Richardson: Like a professional athlete.
Littrell: It's like a drug, a happy drug. And also, when you look across and you see what we've built together -- it's monumental, it's a moment. That's also fulfilling in a way where you do have that thankful nature toward each other for getting there. There was a time when I was like, "Man, I don't know if I want to keep doing this." It was almost too big -- it was like, I can't go anywhere, I can't do anything. And I'm a normal homebody -- I like to work hard, but I like to go away for a while. But it's that taste, it's that drive, it's that athlete competitor in all of us that really keeps it going and it translates in our music, in the show, in the fan's enjoyment. It's a lot of thought process that people don't think about.
Kevin was talking in the dressing room before we went on stage [opening night of Vegas], "We've been working, working, working. Now, let's go out there and connect with each other." You're so worried about hitting that dance move that you forget that there's this feeling, this camaraderie. It kind of puts you at ease to let your body do it and stop thinking. That's a good place to be, especially for your first show in Vegas. [Laughs] That's why we work so hard to get to that point.
Whether they're where they want to be as a band nowadays
Richardson: When we first started, when we first got our record deal, we had trouble getting a deal. We went to several labels and sang a cappella in their lobbies. And they were like, "Wow you guys are talented," but they wouldn't necessarily sign us because at the time it was right after New Kids on the Block had been huge and there was a bit of a backlash. So the record labels weren't very willing to take a risk on a new group [that was] like New Kids. But from the beginning, the five of us and even our very first manager at the time, we were like "We want people to focus on your voices." That's been something that we have taken pride in, that maybe the average Joe on the street doesn't know about us -- they look at us as some dudes that have some pop songs. But we're vocalists, number one, first and foremost. And that's always what I've wanted to be the through line. The band stops playing, turn the lights off, give us five mics and we'll sing for you in harmony. And that is what I've wanted the world to know.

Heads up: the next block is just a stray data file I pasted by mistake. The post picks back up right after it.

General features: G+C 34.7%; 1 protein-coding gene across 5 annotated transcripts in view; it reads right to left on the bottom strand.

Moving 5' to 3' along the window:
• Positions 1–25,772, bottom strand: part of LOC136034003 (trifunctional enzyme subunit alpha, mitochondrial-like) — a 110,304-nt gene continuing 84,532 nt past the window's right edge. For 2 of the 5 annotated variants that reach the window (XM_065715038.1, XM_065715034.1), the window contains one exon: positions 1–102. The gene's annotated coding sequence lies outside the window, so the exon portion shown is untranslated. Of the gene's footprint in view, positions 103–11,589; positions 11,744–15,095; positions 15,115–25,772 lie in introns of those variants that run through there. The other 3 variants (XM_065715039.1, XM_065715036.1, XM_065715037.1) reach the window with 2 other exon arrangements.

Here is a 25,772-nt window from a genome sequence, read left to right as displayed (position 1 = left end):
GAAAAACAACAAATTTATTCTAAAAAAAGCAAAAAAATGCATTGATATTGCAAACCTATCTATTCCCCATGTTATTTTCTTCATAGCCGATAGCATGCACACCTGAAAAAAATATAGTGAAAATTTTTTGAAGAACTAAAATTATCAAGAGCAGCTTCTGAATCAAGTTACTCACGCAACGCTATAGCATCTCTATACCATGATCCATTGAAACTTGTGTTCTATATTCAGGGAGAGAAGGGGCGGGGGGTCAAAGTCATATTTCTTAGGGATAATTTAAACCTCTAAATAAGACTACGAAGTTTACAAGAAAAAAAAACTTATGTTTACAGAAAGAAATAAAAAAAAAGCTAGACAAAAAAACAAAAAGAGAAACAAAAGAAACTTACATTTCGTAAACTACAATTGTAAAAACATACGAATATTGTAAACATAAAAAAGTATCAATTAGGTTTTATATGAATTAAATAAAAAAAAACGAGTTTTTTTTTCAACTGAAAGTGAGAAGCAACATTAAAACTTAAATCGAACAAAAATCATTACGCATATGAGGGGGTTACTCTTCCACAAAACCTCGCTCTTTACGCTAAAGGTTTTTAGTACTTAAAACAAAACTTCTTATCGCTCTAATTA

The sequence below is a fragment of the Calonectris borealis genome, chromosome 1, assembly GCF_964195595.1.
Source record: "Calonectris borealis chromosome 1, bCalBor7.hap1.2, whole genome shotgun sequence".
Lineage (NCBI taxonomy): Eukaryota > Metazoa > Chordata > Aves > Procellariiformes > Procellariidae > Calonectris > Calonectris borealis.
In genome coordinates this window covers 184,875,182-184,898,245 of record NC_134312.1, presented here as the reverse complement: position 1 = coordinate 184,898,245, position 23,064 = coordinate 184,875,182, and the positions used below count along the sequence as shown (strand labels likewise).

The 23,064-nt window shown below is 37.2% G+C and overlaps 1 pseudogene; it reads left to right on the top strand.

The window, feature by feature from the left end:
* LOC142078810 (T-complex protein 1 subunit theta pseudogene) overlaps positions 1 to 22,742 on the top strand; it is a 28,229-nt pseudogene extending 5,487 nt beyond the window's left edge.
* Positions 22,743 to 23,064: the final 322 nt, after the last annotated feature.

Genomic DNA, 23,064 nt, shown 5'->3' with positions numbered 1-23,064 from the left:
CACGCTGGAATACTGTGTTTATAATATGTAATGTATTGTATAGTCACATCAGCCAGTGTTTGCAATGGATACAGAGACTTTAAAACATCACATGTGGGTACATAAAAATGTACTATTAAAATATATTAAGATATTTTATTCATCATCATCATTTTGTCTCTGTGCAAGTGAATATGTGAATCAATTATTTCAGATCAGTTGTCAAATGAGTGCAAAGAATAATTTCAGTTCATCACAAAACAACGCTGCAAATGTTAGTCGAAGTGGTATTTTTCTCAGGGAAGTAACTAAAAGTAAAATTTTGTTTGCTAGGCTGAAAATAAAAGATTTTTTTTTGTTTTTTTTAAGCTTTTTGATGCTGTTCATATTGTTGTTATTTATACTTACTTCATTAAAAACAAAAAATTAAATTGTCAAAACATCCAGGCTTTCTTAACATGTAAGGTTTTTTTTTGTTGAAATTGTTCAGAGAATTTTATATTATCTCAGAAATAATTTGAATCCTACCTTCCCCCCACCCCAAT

Earlier in the career I had a chip on my shoulder and I was like, "Man, I want some respect." Now that I'm older, I don't have that chip on my shoulder. Everyone would ask us if we're worried about our shelf life, and I would always say that our goal is to have a career -- and we've manifested it. But that fact that during Millennium and our first album, they're playing our songs on Adult Contemporary stations was a good sign to me that we had some longevity. As far as musically, are we where we're at? We're constantly evolving. Do people respect us? I don't know. I think people respect the fact that we're still here and we're still performing at a high level and we're still in the game. But I don't care, I don't need that validation from anybody. I've got these guys and I'm proud of what I'm doing.
Littrell: But on that note, we're back in the studio working on our 10th album, and we're excited about where it's going to take us. We get tired of some of the same stuff over and over and over, we love singing our songs, but we like to keep it exciting for us. We listen to everything, so that's what I think what makes our sound so special -- we throw it all in a pot and mix it up and see what comes out.